I’ve never been a fan of rickety trains or small aircraft. Traveling in them always seemed too dangerous. The balance of risk-reward changed when my mother and I journeyed to Costa Rica in 1980 to visit my brother, who was serving in the Peace Corps in the mountains about an hour from San Jose. We enjoyed touring by car where we could, but the roads in many parts of the country were unreliable or impassible back then. To visit the Atlantic and Pacific coasts, means other than driving were required.
As the train progressed ... people boarded with fruit, produce, and the occasional chicken and goat.
At the time there was a train that ran from San Jose, in the center of the country, down to the Atlantic coast port city of Limon, about a six-hour ride. Locals used the train, and there was an English-speaking guide to orient tourists to the various ecosystems. The first day we tried to get on the train, we were notified that it had derailed. Not a great confidence builder.
A day later, we boarded the narrow-gauge train and started traveling through hilly areas, first passing the prime coffee plantation land. As the train progressed, clickety-clacking down slopes, people boarded with fruit, produce, and the occasional chicken and goat. The landscapes varied as we traveled, heat and humidity increased, and we entered a rain forest, followed by banana plantations. As we neared Limon, we could see sloths lazing in the trees. The train brought us safely into the city, where we stopped for a cool drink before going to a small airport.
There, we boarded what looked like an old military plane from the 1950s, with large propellers. It sputtered and its engine was very loud, but it managed to bring us safely back to San Jose after what was a fascinating sightseeing day on a train.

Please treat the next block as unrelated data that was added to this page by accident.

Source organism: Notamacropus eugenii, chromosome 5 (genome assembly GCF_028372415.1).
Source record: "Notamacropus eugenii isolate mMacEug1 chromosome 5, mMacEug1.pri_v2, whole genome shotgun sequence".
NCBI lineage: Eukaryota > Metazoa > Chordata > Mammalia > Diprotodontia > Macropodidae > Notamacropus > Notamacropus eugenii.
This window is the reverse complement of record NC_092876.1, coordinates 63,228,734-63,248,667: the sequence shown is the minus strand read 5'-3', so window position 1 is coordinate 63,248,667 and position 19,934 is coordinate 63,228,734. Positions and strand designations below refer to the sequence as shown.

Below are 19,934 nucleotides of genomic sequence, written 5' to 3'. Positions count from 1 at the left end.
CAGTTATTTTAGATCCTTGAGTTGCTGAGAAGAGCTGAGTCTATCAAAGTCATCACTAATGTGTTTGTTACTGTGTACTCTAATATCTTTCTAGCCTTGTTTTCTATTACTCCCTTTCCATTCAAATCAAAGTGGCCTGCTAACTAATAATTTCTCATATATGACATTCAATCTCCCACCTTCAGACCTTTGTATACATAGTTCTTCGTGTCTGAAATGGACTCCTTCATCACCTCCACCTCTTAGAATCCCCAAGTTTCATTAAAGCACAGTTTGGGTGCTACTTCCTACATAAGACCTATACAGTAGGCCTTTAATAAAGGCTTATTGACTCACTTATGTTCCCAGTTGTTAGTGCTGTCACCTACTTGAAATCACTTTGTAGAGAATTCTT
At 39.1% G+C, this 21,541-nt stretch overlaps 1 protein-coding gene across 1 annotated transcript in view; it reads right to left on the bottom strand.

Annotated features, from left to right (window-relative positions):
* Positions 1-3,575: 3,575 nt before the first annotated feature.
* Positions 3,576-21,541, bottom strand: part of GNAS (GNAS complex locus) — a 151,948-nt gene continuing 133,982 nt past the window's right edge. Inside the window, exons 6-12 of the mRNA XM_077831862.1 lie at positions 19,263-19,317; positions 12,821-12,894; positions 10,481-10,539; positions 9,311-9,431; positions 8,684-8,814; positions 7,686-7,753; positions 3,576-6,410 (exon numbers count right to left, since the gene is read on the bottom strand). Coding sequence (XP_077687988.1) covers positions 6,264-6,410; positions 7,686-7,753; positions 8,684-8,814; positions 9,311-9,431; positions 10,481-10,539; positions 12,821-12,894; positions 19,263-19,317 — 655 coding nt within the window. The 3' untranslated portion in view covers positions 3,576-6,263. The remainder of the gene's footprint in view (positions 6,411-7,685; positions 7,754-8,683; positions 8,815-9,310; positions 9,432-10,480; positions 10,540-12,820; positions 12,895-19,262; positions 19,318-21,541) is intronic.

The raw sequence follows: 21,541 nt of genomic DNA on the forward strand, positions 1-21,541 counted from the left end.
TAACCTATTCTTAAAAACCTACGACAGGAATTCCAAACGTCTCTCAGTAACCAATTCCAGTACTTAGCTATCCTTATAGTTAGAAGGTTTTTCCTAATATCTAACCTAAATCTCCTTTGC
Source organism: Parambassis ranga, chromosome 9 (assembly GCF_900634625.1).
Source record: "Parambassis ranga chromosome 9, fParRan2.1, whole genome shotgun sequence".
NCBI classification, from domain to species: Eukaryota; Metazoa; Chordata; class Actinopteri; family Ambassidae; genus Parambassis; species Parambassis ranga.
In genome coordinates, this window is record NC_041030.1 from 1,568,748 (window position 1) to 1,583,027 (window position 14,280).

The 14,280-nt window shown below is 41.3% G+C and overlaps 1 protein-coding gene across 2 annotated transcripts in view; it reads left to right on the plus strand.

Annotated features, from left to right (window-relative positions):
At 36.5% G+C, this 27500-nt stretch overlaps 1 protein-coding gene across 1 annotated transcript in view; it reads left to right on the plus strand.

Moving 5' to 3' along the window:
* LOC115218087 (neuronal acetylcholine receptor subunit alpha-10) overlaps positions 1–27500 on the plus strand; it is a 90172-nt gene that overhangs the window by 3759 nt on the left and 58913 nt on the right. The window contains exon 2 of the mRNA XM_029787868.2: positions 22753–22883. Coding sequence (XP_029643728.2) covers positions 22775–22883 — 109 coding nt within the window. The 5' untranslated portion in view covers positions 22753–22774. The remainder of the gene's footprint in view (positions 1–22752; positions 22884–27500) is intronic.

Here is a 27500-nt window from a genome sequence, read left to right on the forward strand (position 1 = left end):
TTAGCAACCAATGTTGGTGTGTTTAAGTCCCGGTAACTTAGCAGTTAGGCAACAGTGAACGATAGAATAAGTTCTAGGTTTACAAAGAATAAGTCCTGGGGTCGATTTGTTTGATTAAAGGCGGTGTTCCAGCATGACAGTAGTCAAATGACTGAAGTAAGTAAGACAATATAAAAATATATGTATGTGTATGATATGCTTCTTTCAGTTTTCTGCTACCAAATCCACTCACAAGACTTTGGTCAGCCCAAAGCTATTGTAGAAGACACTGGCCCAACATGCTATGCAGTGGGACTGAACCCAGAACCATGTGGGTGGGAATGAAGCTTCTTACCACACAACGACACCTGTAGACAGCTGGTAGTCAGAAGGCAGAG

A few days later, my brother made arrangements for the three of us to stay at a hotel in Jaco Beach, in Guanacaste province. There were essentially no roads between this Pacific coast area and San Jose that weren’t complete rivers of mud. The only way to get there was to fly in a Cessna that held six people. The three of us boarded the charter plane with some trepidation, especially because the one airport in San Jose had commercial jets taking off all around us. The other passenger on the plane spoke reasonably good English and explained that he was a mechanic, on his way to our hotel to fix the generator. We might have electricity if he was successful.
Our nervousness turned to excitement as we flew low over beautiful green rain forests, occasionally punctuated by volcanic mountains emitting delicate trails of steam and smoke. Within the hour, we landed in a rice field near the coast, where children ran to the plane to greet us, just like in a movie. Our hotel faced a beautiful, unspoiled beach, looking very much like Hawaii before tourism. To the back, jungle crept just a few yards away from the building, and while the generator repair man was successful, that night we turned off the lights to watch many pairs of eyes blinking at us through the thick leaves.
Costa Rica has done a terrific job with responsible ecotourism, but I am very grateful to have seen the country as it was right before this development. Roads are now greatly improved, so the rickety train no longer exists. Going to Jaco Beach, which is now a first-world-level resort, is a safe, easy drive from San Jose. While I like the comforts of modern trains and planes, I’ll always remember the amazing scenery from the older versions in Costa Rica.
I have recently retired from a marketing and technical writing and editing career and am thoroughly enjoying writing for myself and others.